How to build a brand

Building brands is not just the responsibility of marketing departments or advertising agencies. Brands are built by everything a company does

Harsh Pamnani
Updated: Mar 11, 2019 06:09:42 PM UTC

Harsh Pamnani is a marketer and author. He obtained his B.E. (Computer Engineering) from IET-DAVV, Indore and MBA from XLRI, Jamshedpur.

Image: Shutterstock
Image: Shutterstock

Flipkart’s losses were in multi-million dollars, but Walmart acquired 77 percent of shares in Flipkart for $16 billion. There are many other e-commerce companies in India that could have been acquired at much lower price, but Walmart chose an expensive option. As another example, in a supermarket, many chocolate brands are available at low price, but customers pay a higher price for Ferrero Rocher chocolate.

In the first example, Walmart didn’t just buy an e-commerce company in India, they bought Flipkart-–a brand. Just because a company is making losses, doesn’t mean that its brand is not valuable. Brand has the power to drive profits in the future. In the second example, customers don’t buy just chocolate, they buy Ferrero Rocher--a brand. Brands earn psychological goodwill in the mind of their consumers through their products, communication, distribution channel, employees and other factors. Perception effects of using a brand goes far beyond just consuming a product and over time, the reputation of the brand name drives the price.

Let’s have a look at a few of the value additions that brand provides to a business:

  • Attracts employees and customers: A great employer brand reduces the costs of recruitment and contributes to employee retention. The greater the quality of employees, better is the product or service, and higher is the satisfaction level of customers.
  • Motivates retailers to stock its products: The way it is important for brands to associate them with known retailers, it is important for retailers to associate themselves with well-known brands. If retailers keep well-known brands, they become attractive for their customers. For example, along with Baba Ramdev’s image, the growing appeal of Ayurvedic products and low price have made Patanjali very popular. To attract these customers, retailers such as Big Bazaar, Reliance Retail, Spencer’s Retail and HyperCity have created exclusive ‘Patanjali destinations’ at their outlets.
  • Brands give an aura of exclusivity: Exclusivity means only certain people can use a particular brand because of reasons like price, availability, barriers and so on. The people who own these brands are perceived as powerful, achievers and of high status. For example, the people who drive cars like BMW and Mercedes, wear Rolex watches, and use Louis Vuitton bags are perceived as wealthy.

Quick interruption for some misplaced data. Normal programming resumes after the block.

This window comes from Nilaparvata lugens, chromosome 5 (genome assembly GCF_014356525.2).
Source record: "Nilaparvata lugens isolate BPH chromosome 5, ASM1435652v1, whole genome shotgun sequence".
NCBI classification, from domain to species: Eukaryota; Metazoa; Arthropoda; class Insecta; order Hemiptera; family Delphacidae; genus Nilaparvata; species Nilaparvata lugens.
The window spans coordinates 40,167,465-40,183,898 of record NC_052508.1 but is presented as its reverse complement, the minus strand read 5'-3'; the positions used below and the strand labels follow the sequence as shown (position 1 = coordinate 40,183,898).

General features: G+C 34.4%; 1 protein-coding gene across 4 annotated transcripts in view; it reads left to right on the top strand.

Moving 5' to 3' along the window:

• Can help a company enter new markets: A company with a known brand can enter new markets and gain mindshare of customers quickly. If a brand’s equity is positive, customers would prefer to buy a new product from the same brand. For example, Tata group is India's most valuable brand, and people relate the name Tata with high ideals, principles and goodness. The group has presence in various sectors, where people associate the products and services with the brand Tata.
  • Helps establish emotional connect: Brands create emotional connections to separate their products from the rest, creating brand loyalty over time. These connections make customers feel like they are part of something bigger. For example, mouth freshener brand Rajnigandha launched a campaign captioned ‘Kuch Kar Aisa, Duniya Banna Chahe Tere Jaisa’. The campaign showcases different achievers who have become sources of inspiration.Over the time, the brand Rajnigandha has positioned itself as a symbol of success.

It is also important to understand in which categories brands make a difference and where they don’t. As the factors like risk and prestige of using a category goes down, the significance of having a brand also reduces.

For example, professional services such as consulting have high perceived risks and external factors don’t say much about the inner qualities. So, customers look up to brands such as McKinsey, which have created strong perceptions about quality and thought leadership. Similarly, in categories like cosmetics and makeup, brands like L'Oréal Paris are able to charge a premium. In low risk and low involvement categories such as toilet paper, aluminium foil, match boxes, floor cleaners and so on, a brand is just a recognition symbol.

In high involvement categories, to command a premium, it is important for brands to provide a superior product. High-end brands give differential advantage to their products by investing in creativity, innovation, quality, R&D, advertisement and so on. On the other hand, brands in low-involvement categories try to give differential advantage by reducing costs and improving productivity. In low involvement categories, hard discounters can win over their costlier competitors.

Marketing guru Seth Godin has said that a brand is the set of expectations, memories, stories and relationships which, taken together, account for a consumer's decision to choose one product or service over another. When thinking about creating brands, companies have to realise that building brands is not just the responsibility of marketing departments or advertising agencies. Brands are built by everything a company does.

The writer is author of the book 'Booming Brands'. (Views expressed are personal and don't necessarily represent any company's opinions)

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